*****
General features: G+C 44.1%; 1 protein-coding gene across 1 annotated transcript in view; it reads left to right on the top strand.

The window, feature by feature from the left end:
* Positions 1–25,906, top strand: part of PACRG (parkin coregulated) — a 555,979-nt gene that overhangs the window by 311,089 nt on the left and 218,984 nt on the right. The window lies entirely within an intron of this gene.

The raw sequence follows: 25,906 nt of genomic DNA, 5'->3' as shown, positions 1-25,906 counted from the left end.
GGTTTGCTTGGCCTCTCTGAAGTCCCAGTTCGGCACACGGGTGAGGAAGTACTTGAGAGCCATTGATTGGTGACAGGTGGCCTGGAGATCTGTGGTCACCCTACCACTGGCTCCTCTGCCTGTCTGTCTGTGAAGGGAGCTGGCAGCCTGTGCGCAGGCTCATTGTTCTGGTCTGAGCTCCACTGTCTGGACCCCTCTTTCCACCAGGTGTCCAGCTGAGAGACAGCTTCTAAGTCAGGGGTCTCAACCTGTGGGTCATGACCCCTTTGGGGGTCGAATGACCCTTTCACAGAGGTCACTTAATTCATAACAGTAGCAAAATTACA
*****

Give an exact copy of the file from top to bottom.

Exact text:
General features: G+C 44.1%; 1 protein-coding gene across 1 annotated transcript in view; it reads left to right on the top strand.

The window, feature by feature from the left end:
* Positions 1–25,906, top strand: part of PACRG (parkin coregulated) — a 555,979-nt gene that overhangs the window by 311,089 nt on the left and 218,984 nt on the right. The window lies entirely within an intron of this gene.

The raw sequence follows: 25,906 nt of genomic DNA, 5'->3' as shown, positions 1-25,906 counted from the left end.
GGTTTGCTTGGCCTCTCTGAAGTCCCAGTTCGGCACACGGGTGAGGAAGTACTTGAGAGCCATTGATTGGTGACAGGTGGCCTGGAGATCTGTGGTCACCCTACCACTGGCTCCTCTGCCTGTCTGTCTGTGAAGGGAGCTGGCAGCCTGTGCGCAGGCTCATTGTTCTGGTCTGAGCTCCACTGTCTGGACCCCTCTTTCCACCAGGTGTCCAGCTGAGAGACAGCTTCTAAGTCAGGGGTCTCAACCTGTGGGTCATGACCCCTTTGGGGGTCGAATGACCCTTTCACAGAGGTCACTTAATTCATAACAGTAGCAAAATTACA